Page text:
Such an amazing and magical time of the year when you can enjoy the pool, long bike rides, trips to the beach... and the emergency room!
Yep. Summer is the prime time of the year for the ER. Trauma doctors see more patients in this season than any other.
At the same time that the clocks change for daylight saving time, emergencies rooms see an increase in cases of traumas and injuries.
When it comes to children, hospitals see an increase of bicycle-related and swimming and water-play injuries. For the adults, they see more lawn mower injuries, sunburns, and joint injuries.
We listed the most common summertime injuries with our safety tips to help you prevent these kinds of accidents and injuries.
Enjoy all that the summer has to offer...except for the Emergency Room!
Besides having good meat, delicious sausages and a cold beer, barbecuing often include having to deal with grills, open flame and sharp objects.
Trauma units see plenty of bbq-related burns and cuts of varying severity during each summer.
Safety tip: make sure to use proper protective equipment, like oven mitts / BBQ gloves, and use tools specifically for the grill or barbecue since they have longer handles and keep your hands and arms away from the heat.
We get it! Everybody waited for so long and now you just want to enjoy the weather, stay under the sun and get a little tan.
However, most part of people just seems to forget about safety and protecting themselves from the sun, and severe sunburn and heat stroke can quickly land you in the emergency room.
While spending some time in the sun and heat is fine, being exposed for too long can have serious consequences.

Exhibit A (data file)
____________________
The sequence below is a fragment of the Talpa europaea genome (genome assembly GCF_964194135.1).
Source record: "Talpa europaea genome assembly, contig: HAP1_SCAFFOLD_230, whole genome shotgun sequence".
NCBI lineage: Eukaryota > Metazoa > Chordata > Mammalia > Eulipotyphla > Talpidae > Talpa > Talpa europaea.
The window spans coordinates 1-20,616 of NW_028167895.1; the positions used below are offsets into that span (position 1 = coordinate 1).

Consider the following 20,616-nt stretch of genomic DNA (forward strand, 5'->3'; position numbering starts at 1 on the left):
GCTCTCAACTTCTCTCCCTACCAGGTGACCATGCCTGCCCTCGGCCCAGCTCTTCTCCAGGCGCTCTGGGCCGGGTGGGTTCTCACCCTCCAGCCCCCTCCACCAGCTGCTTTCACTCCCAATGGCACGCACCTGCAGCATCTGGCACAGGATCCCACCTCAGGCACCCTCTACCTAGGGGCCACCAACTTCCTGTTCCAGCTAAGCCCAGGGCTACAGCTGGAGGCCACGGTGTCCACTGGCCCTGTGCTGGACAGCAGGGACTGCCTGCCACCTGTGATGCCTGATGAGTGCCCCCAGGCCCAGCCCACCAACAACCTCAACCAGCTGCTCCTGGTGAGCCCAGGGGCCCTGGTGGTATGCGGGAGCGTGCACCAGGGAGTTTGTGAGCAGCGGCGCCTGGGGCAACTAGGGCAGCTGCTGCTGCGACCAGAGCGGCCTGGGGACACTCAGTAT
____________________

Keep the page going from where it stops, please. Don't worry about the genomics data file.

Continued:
Safety tip: stay cool! ;) During the summer this is definitely hard to do, but it's a must.
If you know you're going to be outdoors for a long period of time, for leisure or work, remember to wear lightweight clothing that will protect you from the harmful rays of the sun, and wear sunscreen.
Also, don't forget your face and ears, and make sure you wear a hat and sunglasses to protect your scalp and eyes since they can be injured by the sun too!
When possible, take breaks in the shade or in an air-conditioned space to cool off.
ER units see plenty of patients suffering the effects of dehydration each summer. So pay attention to the early symptoms of dehydration so you can avoid a trip to the ER:
- Dry mouth
- Tired or sleepy
- Dry skin
Safety tip: hydrate!
Just as important as sun protection, you also need to make sure to protect your body from the heat from the inside out.
Don't wait until you're thirsty because that means your body is already experiencing the beginnings of dehydration. Drink often to ensure that your body is functioning at its best.
Usually, bicycle-related accidents happen due to high speed and user negligence. The majority of the injuries are in the extremities, such as arm and wrist fractures and head injuries.
Safety tip: always use safety gear or at least wear a helmet.
Also, before rousing your bike from hibernation, make sure the brakes and tires are in good working order.